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IMPORTANT ANNOUNCEMENT: Obtain a Green Card via PERM Labor Certification & Employer Sponsorship Read more

San Francisco Immigration Law Blog

Immigrants to be denied visas if they can’t afford health care

The current administration said it would deny visas to immigrants who are unable to prove they can pay for their own health insurance or medical costs once they become official residents of the United States.

The administration justified the move by saying immigrants are three times as likely to lack health insurance coverage, which would impose a burden on American hospitals and taxpayers. The president said the U.S. government is “making the problem worse” by admitting thousands of undocumented immigrants who are not able to pay for their medical costs and that they should not “further saddle the current health care system.”

Immigrants to be denied visas if they can't afford health care

The current administration said it would deny visas to immigrants who are unable to prove they can pay for their own health insurance or medical costs once they become official residents of the United States.

USCIS Seeks to Limit EAD for Foreign Nationals Paroled Into the US

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Litwin & Smith recommends that you maintain your H-1B. Adjustment of Status EAD cannot be relied upon.

U.S. Citizenship and Immigration Services (USCIS) issued a immigration policy alert on August 19, 2019, stating that USCIS is enhancing its adjudicators' discretion to grant or deny work permits to foreign nationals paroled into the United States under INA 212(d)(5). This policy change affects many foreign nationals awaiting lawful permanent resident status.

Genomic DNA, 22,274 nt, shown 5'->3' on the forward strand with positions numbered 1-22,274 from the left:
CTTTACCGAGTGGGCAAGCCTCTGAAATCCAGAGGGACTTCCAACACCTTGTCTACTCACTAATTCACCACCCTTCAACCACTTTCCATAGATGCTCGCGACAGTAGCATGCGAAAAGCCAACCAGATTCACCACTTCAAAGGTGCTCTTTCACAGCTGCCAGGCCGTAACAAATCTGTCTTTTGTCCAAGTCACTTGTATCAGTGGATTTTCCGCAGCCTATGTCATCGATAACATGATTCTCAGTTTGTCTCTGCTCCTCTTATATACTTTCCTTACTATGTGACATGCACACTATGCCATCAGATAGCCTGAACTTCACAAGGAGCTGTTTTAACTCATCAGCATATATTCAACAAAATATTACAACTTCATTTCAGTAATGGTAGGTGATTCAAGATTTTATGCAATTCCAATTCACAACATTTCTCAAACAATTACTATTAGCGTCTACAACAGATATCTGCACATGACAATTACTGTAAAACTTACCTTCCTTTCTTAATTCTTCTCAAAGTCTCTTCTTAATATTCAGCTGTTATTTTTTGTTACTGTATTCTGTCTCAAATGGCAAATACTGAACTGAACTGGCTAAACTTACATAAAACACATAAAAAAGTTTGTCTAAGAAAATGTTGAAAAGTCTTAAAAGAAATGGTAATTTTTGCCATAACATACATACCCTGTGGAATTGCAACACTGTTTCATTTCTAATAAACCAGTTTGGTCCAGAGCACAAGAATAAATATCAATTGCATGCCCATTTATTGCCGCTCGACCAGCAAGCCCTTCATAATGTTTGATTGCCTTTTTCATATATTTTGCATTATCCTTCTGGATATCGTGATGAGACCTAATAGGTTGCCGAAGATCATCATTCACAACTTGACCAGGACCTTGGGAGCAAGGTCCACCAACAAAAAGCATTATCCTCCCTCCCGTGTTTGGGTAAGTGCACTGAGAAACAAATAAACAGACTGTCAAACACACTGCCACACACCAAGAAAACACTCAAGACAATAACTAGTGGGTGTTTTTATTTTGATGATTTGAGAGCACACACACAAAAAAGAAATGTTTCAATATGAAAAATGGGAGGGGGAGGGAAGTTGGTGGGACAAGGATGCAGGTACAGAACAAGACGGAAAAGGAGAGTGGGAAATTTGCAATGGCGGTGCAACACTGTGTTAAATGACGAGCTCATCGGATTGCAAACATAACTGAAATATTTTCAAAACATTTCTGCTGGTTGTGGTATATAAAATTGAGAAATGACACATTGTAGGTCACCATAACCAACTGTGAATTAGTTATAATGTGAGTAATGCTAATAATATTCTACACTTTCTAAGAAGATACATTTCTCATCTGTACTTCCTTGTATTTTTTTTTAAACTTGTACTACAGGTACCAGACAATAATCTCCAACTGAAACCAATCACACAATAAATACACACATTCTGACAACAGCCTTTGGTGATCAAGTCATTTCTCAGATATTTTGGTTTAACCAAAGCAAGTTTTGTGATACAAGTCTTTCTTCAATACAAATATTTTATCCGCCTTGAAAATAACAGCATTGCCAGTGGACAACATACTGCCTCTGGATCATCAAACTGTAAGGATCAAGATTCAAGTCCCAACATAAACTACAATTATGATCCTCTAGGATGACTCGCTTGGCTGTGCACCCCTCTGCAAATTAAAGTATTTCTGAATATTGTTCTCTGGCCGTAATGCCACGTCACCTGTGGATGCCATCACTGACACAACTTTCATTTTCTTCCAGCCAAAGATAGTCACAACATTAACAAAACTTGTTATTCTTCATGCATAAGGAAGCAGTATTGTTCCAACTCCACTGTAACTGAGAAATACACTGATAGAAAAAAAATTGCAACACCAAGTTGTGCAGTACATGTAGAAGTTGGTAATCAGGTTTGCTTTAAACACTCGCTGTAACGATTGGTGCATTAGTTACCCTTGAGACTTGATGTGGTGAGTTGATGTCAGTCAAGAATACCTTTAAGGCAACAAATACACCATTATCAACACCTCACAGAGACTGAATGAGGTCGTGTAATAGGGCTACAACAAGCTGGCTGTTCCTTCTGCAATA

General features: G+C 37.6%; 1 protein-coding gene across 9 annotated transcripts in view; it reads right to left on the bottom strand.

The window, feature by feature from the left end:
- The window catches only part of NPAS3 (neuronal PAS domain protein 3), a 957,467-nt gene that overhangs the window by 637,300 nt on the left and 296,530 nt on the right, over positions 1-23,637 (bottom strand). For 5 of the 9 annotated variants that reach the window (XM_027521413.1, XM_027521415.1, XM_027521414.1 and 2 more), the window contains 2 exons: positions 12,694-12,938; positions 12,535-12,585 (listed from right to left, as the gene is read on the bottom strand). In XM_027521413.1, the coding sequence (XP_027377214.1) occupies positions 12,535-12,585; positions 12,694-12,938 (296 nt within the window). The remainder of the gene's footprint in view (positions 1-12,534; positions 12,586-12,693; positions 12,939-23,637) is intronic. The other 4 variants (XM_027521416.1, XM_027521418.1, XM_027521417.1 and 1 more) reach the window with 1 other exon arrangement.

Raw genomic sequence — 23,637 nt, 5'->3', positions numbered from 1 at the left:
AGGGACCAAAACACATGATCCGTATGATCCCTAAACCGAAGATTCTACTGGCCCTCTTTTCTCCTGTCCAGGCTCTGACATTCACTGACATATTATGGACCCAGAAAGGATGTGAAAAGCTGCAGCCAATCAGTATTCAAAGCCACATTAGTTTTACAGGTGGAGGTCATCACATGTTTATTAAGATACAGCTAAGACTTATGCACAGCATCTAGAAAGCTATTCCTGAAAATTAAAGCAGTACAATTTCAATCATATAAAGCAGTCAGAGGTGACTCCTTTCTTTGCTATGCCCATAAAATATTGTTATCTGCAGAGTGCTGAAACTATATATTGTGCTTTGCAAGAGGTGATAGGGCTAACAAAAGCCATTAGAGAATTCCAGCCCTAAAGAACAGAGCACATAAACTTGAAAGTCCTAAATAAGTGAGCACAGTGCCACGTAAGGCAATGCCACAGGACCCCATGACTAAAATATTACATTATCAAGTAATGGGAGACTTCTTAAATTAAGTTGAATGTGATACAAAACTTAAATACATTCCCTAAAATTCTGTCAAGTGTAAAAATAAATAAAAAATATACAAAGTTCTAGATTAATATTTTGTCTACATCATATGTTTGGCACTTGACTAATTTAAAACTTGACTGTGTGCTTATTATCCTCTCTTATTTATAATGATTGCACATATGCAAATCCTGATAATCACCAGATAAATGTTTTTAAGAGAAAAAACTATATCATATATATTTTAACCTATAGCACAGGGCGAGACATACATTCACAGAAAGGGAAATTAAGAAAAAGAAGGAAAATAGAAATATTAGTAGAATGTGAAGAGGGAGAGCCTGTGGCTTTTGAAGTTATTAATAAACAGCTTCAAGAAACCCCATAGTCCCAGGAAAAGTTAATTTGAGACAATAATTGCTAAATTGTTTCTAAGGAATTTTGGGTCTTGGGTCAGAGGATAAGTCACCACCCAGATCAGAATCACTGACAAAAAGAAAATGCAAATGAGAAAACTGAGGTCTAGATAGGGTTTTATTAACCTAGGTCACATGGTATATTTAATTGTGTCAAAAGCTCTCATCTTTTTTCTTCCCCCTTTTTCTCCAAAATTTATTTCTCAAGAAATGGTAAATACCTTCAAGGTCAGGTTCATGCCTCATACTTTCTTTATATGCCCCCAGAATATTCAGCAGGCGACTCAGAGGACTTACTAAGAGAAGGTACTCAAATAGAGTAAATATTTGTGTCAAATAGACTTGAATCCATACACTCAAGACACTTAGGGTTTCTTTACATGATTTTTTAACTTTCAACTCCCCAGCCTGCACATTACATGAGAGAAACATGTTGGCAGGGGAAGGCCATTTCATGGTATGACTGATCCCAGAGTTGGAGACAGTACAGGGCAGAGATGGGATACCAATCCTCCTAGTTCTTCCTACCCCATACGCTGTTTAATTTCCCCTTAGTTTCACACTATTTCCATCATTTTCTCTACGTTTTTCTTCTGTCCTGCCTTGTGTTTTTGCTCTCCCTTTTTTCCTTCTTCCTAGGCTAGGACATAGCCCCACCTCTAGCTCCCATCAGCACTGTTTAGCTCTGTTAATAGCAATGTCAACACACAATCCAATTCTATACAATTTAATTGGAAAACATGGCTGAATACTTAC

DHS will perform site visits to STEM OPT employer locations.

Until recently a provision in the May 2016, STEM OPT regulation was not enfored. Current immigration policy (81 FR 13039) clarifies DHS discretion to conduct employer site visits at worksites to verify whether employers are meeting program requirements, including that they possess and maintain the ability and resources to provide structured and guided work-based learning experiences.

How is a national interest waiver visa different from others?

Individuals from other countries seek work opportunities in the U.S. for many reasons. However, there are many restrictions and guidelines to be aware of. These revolve around the professional qualifications of the individual applying for that specific work visa.

Employment-based immigration is split into two work visa categories, first and second preferences. First preference visas require an individual to fall within three of their eligibility criteria and require extensive evidence and documentation.

Asylee EAD expiring, Spousal EAD months away what to do?

While a US citizen sponsored spouse might not be ineligible to adjust for unauthorized employment. An LPR sponsored spouse would be ineligible. Further, while the sponsored spouse may not be ineligible for a green card. The employer may be penalized for employing without authorization. After the current EAD expires could take time off from work and wait for the new one. But, as you may have multiple EAD filings. Rather than be off work or work without authorization. We would recommend filing the C-08 EAD. It provides 180 days of employment authorization while the I-765 is pending adjudication to bridge the gap.